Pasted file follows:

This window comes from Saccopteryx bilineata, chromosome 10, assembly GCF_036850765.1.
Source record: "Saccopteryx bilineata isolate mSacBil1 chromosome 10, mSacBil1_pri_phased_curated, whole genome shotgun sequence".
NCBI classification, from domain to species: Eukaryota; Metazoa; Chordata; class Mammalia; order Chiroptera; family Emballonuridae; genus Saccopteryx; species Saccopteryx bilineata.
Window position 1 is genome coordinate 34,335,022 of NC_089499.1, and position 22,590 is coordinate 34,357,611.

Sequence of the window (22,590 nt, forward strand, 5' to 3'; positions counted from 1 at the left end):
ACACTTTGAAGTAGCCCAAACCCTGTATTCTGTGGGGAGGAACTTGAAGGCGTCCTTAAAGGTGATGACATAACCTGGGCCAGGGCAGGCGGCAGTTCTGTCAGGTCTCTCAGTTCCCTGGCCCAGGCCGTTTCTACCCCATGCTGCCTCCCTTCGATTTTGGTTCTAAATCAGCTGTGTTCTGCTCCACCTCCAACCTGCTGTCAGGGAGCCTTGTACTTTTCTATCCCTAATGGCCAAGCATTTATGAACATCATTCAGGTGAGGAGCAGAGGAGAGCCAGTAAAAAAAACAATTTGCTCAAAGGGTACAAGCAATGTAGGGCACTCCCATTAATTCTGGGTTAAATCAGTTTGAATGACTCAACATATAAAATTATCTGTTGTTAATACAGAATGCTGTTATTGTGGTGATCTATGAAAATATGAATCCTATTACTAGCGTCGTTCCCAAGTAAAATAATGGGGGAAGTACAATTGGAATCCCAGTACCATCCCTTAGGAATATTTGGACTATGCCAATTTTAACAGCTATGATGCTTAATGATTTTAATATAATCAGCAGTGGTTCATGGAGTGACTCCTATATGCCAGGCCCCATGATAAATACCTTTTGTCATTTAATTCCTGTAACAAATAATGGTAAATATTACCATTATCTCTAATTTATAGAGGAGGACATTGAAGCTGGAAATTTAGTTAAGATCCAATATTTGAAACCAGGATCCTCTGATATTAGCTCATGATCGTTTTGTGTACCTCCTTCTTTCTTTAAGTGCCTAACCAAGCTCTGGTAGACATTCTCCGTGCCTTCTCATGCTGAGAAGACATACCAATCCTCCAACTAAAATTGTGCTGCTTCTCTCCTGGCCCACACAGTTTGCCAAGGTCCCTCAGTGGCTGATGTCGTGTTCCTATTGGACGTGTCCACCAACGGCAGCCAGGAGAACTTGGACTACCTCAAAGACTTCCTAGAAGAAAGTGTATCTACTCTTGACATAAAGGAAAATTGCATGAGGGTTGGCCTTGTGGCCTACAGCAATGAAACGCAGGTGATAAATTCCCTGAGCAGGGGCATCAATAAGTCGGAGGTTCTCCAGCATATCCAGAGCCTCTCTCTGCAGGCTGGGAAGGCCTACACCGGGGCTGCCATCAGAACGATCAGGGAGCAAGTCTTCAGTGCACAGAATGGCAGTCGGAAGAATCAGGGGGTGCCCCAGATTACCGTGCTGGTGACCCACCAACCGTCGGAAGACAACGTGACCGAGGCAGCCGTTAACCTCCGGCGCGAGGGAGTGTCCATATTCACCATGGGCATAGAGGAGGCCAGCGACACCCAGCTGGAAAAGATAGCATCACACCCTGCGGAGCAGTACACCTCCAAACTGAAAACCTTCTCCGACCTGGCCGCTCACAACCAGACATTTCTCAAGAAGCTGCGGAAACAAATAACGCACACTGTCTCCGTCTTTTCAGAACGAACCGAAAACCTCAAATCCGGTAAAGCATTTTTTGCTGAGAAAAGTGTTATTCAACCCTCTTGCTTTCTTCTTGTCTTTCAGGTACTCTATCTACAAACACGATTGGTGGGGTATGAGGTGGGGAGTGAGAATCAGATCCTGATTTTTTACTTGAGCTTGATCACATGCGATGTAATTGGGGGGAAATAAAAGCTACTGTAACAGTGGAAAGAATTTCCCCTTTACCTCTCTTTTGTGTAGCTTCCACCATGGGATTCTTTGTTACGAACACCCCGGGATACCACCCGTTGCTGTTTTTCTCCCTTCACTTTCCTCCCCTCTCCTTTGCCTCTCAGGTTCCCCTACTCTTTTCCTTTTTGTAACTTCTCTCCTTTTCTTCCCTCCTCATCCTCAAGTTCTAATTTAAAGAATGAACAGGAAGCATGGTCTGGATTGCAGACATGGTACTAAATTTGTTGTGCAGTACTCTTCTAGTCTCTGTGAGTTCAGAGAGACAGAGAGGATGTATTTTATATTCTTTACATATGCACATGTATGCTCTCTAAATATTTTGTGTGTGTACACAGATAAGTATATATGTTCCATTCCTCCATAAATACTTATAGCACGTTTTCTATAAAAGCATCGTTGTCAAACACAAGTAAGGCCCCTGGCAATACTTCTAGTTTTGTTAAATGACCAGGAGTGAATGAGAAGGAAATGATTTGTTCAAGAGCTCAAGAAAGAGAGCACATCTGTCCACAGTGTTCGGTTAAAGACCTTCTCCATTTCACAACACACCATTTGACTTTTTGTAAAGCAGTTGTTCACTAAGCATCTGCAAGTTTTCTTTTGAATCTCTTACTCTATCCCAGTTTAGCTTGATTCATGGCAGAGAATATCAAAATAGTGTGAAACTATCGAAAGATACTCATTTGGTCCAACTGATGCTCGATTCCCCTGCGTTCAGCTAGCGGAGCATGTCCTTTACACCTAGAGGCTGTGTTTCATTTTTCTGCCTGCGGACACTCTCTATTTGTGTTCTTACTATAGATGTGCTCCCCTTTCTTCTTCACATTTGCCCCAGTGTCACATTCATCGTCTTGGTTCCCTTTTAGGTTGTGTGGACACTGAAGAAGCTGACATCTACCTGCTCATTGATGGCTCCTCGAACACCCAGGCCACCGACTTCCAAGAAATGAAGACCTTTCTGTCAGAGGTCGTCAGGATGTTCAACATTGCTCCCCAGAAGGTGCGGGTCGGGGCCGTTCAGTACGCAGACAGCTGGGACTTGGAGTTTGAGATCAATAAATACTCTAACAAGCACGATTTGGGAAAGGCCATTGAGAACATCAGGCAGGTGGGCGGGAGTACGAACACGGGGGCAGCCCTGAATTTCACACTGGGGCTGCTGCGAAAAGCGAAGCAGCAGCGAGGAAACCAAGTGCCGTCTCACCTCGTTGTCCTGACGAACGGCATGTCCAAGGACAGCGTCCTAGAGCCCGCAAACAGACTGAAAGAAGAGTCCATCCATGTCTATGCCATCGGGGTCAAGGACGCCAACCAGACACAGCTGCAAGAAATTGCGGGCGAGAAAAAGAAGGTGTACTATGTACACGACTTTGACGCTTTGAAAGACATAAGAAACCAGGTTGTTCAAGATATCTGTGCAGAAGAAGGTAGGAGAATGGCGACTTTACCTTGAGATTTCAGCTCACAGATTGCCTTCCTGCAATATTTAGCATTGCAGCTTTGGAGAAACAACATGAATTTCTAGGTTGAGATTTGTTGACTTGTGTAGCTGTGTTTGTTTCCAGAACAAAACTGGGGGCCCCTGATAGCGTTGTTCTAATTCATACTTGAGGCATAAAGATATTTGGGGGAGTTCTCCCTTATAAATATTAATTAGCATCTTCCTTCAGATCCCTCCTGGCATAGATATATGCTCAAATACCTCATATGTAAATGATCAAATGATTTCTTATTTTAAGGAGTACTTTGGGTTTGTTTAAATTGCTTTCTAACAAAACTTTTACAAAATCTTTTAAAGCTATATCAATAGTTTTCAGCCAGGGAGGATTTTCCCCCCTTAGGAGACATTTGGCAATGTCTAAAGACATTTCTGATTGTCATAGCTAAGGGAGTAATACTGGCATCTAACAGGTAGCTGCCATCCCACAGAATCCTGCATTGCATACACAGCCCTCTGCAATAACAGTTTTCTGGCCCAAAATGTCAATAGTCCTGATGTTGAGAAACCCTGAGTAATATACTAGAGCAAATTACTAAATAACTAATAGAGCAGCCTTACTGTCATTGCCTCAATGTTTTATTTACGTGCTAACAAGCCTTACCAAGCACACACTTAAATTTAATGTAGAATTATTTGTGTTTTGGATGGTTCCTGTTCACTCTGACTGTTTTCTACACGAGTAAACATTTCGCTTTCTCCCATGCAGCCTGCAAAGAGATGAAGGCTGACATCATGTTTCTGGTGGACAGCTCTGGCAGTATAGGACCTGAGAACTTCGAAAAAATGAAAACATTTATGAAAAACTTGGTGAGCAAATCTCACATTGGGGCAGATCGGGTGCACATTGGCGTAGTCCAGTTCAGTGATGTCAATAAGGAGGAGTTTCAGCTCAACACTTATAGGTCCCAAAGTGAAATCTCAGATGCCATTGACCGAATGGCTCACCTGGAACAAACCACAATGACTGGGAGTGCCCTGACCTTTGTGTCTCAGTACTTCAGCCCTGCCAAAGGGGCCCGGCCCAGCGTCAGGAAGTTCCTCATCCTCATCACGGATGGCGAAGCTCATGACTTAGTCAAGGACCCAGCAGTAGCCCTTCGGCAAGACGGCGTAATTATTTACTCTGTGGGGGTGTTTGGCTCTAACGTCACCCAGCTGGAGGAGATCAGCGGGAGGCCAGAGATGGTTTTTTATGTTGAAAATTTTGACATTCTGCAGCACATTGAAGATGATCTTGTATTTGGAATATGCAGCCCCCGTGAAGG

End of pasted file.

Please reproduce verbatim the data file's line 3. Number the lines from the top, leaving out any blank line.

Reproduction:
NCBI classification, from domain to species: Eukaryota; Metazoa; Chordata; class Mammalia; order Chiroptera; family Emballonuridae; genus Saccopteryx; species Saccopteryx bilineata.